How are your summer travels going? Have you reached the point where you just can't face one more fast-food hamburger?

I've felt that way. Here are a few roadside establishments that have saved me. Most of them offer buffet dining, meaning restless kids won't have to wait. Most offer the child favorites of mashed potatoes and macaroni and cheese.

* Maryland Route 15, between Frederick and Gettysburg, Pa., the Thurmont exit, offers two of these restaurants, Mountain Gate and Cozy. Salads, a half-dozen hot vegetables, carved meats -- these are the antidotes to Big Macs. And 24 kinds of homemade pies, if you're so inclined.

* Virginia Interstate 85, Exit 39, between Richmond and Raleigh, N.C. The Nottoway Inn offers complete, home-cooked, inexpensive meals. The hot yeast rolls are like Grandma's. Southern fried chicken and chicken-fried steak are favorites.

* Virginia Interstate 95, Exit 54 (Temple Avenue), in the Petersburg area, has an Arby's that is unlike any fast-food place I've ever seen. Start with hot vegetables, potatoes, turkey and chicken, fruit and lettuce salads or the traditional sandwiches or the Mexican buffet and the Eskimo Pie dessert bar. This place has carpets, sculptures, atrium ceilings and two fireplaces. And table service. A sign of things to come? I hope so. Head east on Temple Avenue for about a mile. The Arby's is on the right. It is an experience.

* Pennsylvania Interstate 78, the Shartlesville turnoff (Exit 23), between Harrisburg and Allentown. The Haags Hotel has one of the many restaurants on this route that offer Pennsylvania Dutch home cooking. Chances are the cashier also baked those desserts that greet customers in a glass showcase. Enormous portions for about $10 a meal. At least try a bite of the shoe-fly pie.

All of these places are within a mile of the freeway. They are lifesavers, leaving one comfortably sated, rather than heading for an emergency room.

Dr. Gridlock would like to hear about your roadside fast-food spots.

Also, there is a Web site that lists some alternatives. Visit

A Driver's Pet Peeves

Dear Dr. Gridlock:

Please permit me to vent my frustrations. Here are examples of people whose licenses probably should be yanked:

1. Drivers who make turns (usually right turns) from the center lane merely because they don't feel like waiting in the line of cars in the right lane, which are also making right turns.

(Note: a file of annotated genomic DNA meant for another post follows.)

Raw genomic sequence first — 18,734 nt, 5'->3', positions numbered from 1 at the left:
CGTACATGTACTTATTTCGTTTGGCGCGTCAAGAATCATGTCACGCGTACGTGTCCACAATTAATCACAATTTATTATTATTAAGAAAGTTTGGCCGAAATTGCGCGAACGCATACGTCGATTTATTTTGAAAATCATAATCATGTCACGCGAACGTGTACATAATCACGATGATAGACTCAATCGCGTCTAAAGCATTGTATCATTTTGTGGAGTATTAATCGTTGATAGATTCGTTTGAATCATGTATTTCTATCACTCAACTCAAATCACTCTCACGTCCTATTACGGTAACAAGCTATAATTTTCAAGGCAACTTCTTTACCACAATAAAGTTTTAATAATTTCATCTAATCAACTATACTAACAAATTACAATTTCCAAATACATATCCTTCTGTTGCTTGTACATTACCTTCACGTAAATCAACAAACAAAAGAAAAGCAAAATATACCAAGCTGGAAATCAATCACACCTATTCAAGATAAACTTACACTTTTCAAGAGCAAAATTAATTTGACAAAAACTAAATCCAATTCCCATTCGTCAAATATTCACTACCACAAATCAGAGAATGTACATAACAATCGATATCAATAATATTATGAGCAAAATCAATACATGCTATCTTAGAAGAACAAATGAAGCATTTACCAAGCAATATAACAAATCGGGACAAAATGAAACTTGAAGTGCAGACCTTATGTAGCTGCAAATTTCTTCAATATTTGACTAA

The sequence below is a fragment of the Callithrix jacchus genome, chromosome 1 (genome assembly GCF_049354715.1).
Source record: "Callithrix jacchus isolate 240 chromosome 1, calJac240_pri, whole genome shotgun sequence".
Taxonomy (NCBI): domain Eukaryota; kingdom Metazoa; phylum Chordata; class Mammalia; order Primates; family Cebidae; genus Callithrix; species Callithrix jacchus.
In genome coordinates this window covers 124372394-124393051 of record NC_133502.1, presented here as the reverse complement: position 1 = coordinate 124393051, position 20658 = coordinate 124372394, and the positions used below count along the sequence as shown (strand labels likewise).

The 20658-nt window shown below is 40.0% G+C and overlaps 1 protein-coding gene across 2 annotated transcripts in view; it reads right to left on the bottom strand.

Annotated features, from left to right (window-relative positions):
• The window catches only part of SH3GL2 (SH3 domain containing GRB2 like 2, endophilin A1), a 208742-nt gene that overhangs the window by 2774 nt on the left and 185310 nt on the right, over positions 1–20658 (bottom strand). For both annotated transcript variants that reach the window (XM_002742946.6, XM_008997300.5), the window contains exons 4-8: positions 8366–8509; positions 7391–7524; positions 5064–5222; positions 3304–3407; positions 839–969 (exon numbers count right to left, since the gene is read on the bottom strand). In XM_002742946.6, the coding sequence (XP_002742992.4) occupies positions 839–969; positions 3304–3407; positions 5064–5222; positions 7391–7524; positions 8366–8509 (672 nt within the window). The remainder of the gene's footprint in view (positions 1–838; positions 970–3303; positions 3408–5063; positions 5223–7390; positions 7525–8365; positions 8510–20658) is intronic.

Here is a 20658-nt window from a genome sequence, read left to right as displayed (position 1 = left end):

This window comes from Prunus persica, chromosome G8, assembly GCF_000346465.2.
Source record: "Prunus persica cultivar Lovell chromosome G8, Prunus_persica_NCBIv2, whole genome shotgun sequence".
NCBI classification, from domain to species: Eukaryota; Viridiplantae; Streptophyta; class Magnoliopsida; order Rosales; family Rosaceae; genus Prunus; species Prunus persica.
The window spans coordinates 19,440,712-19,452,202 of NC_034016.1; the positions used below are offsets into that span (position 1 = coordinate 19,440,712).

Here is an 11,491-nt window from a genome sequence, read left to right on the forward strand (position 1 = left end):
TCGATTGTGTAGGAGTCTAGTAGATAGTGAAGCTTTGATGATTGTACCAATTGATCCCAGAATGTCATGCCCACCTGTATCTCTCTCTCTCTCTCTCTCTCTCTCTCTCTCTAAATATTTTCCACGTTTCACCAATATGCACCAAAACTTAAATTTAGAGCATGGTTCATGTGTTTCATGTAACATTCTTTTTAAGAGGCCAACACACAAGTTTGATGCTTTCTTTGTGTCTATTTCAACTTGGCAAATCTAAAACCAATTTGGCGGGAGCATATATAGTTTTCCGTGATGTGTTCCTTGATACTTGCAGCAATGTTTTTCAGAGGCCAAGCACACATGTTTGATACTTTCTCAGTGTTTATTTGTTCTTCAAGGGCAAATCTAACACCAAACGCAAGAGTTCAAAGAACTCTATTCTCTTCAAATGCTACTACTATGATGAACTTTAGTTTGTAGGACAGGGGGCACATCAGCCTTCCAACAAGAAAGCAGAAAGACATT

2. Anyone who "blocks the box." This includes Metrobuses. The other day I was stuck at K Street and Connecticut for an entire light cycle because a Metrobus going east on K Street blocked the entire intersection.

3. Anyone who stops more than four feet behind the car in front, effectively blocking access to turn-only lanes.

4. People who drive slower than the speed limit anywhere except the right lane.

Just this evening, I was stuck behind a driver on Virginia Route 50 going 30 mph in the left lane. He had "official government plates." This guy clearly lacks the mental capacity to be running any aspect of government.

Thomas Mugavero


From the sheer number of these miscreants, it appears all of the above are given a free pass to clog traffic.

No. 1 is a chronic problem, particularly in Montgomery County, according to my mail.

No. 2 refers to downtown Washington and is one of the major causes of gridlock. We need a permanent crackdown. To report bad driving by a Metrobus operator, call 202-637-1328. Get the bus number, direction, date and time. You should have plenty of time to do so while waiting for the bus to unblock the intersection.

No. 3: Awfully selfish. Give them a toot.

No. 4: This occurs everywhere, as do the 75 mph drivers on the Beltway and Interstate 95 in Maryland.

What bad driving habit most annoys you?

Online Chat

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Transportation researcher Diane Mattingly contributed to this column.

You can write to Dr. Gridlock at 1150 15th St. NW, Washington, D.C. 20071. He prefers e-mails at or faxes at 703-352-3908. Include your full name, town, county and day and evening telephone numbers. Dr. Gridlock cannot take phone calls.